Monday, November 28, 2016

FOUR DAYS WITH THE SIGN IN ITS KINKO’S BAG leaning against the wall with nowhere to go. You’re supposed to like days off. I used to love a snow day. Now I find myself missing standing on Chambers Street with the sign. It was good to catch the 6 train downtown this morning. 

Monday, November 21, 2016

IT WAS COLD ON CHAMBERS STREET this morning. The wind was blowing harder downtown than where I live and there were a couple times I had to laugh to myself when the sign almost flew out of my hands while I was adjusting the knit cap I wear on cold mornings. I laughed because I must have looked funny standing there in the wind to the folks crawling by in their warm cars in the morning crush of traffic. 

Some of them beep to let me know they agree with the sign. Some roll down their windows and give me a thumbs-up or quick take a picture of the sign with their phones. Now and then someone will ask out their window what my deal is, but I can’t really make out what they’re saying because they’re doing big construction work on a building across the street and that drowns out the exchange. I grin and nod back at them. 

One guy walking by me today said, because it was so cold and windy, ‘That’s dedication!’ That I could hear. It makes me feel good to hear that. Not because it’s about me, in the normal sense of me. But because it corroborates this rewarding feeling of being useful which I’ve had since the message of the sign came to me.

Saturday, November 19, 2016

ON SUNDAY AT THE AGNES MARTIN EXHIBIT at the Guggenheim my middle daughter had a cynical post-election Hillary pin on and a long face--still. She's that way. A die-hard for Hillary. She wasn't even sure she'd be up for the museum, much as she wanted to see my sister in from out of town. Inside the Guggenheim I noticed her on her own looking closely at the art. She was deep into it, like she can be. I don't know what it said to her, but it certainly spoke to her. I could see that.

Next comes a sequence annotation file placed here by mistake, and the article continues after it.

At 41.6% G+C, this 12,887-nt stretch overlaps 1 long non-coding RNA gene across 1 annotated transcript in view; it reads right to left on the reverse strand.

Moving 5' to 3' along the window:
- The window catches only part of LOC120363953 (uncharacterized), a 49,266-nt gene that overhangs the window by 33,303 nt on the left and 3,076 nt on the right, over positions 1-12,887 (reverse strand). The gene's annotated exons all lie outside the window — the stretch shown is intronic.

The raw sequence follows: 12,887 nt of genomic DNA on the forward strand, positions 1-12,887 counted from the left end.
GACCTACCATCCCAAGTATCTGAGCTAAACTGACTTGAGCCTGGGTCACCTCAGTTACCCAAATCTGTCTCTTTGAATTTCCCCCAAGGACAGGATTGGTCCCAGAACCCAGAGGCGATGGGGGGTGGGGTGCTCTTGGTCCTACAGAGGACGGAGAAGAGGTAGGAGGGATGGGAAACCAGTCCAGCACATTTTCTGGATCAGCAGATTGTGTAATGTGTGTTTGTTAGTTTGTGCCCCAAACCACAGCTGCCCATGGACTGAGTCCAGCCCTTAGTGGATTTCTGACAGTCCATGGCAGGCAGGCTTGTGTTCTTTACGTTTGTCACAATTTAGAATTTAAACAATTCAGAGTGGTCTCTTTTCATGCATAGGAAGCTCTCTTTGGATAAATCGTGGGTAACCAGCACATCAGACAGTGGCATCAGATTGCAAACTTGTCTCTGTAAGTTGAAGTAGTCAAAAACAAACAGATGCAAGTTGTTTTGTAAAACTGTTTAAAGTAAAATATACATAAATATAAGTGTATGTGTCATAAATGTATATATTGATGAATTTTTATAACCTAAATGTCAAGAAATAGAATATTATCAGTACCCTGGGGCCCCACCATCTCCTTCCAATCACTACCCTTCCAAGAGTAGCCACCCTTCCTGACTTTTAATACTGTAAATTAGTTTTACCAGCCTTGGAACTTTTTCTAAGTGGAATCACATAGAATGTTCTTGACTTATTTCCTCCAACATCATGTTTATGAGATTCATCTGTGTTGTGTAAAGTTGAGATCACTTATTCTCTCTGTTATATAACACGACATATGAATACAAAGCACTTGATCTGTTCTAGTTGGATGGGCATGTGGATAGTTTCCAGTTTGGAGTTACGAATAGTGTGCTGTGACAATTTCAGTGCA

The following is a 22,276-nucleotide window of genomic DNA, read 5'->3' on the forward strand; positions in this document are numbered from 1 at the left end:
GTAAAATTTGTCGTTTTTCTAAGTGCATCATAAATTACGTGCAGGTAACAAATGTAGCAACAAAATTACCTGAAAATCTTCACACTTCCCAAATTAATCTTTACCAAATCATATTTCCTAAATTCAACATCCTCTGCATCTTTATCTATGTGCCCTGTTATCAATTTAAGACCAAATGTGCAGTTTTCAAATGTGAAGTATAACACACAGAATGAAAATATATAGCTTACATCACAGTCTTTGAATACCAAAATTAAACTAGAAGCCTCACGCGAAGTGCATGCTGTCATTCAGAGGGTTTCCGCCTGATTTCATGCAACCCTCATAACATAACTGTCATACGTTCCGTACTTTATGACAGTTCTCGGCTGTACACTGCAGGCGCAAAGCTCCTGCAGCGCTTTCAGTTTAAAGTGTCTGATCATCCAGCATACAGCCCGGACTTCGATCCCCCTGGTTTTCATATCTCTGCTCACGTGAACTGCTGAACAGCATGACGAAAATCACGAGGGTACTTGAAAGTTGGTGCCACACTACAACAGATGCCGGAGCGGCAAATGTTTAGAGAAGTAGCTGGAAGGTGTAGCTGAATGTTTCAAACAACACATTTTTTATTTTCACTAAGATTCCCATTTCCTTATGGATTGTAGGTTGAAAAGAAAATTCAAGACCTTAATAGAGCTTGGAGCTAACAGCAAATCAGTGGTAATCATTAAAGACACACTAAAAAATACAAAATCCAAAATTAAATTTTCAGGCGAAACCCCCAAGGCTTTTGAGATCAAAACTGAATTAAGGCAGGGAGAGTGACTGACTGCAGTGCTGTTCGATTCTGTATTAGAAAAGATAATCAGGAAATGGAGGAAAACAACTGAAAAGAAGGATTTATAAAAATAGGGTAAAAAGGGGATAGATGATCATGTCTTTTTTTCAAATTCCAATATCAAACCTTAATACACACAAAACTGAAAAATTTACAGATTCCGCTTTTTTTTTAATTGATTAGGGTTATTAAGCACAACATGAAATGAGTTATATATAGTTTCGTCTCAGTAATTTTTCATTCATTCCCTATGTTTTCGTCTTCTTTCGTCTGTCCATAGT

Today I met a friend in from Cleveland for breakfast near Lincoln Center. I happened to pass by a Trump building a few blocks from there. It was cordoned off. I always hated the look of his buidlings. I'm not just saying that now. It was good to get to Lincoln Center and all the impressive, artful buildngs there.
Art will save us now, if we let it. But we have to go to it.

Thursday, November 17, 2016

NOT EVERYBODY GETS THE SIGN. Some don’t want to. You can see it on their faces. Who are you to be holding that sign? We don’t need you to tell us. Don’t remind us.

Maurice gets it. Gets it as much anyone maybe. He stopped yesterday. Skinny black guy. Probably not my age. Silk baseball jacket on. Matching baseball cap. Both with the logo of the security company he works for. He was heading to work. He tapped my sign right in the center to let me know that the message was at the core of what’s needed. He said that the young kids do wild things because they’re frustrated. He said frustration is the root of all the problems. He tapped the sign again and said that would keep them from being so frustrated. He re-emphasized that notion, and said the sign was a good thing, keep up the fight. And headed off to work. 

Then he turned and came back and fist bumped me, asked me my name and told me his.

Tuesday, November 15, 2016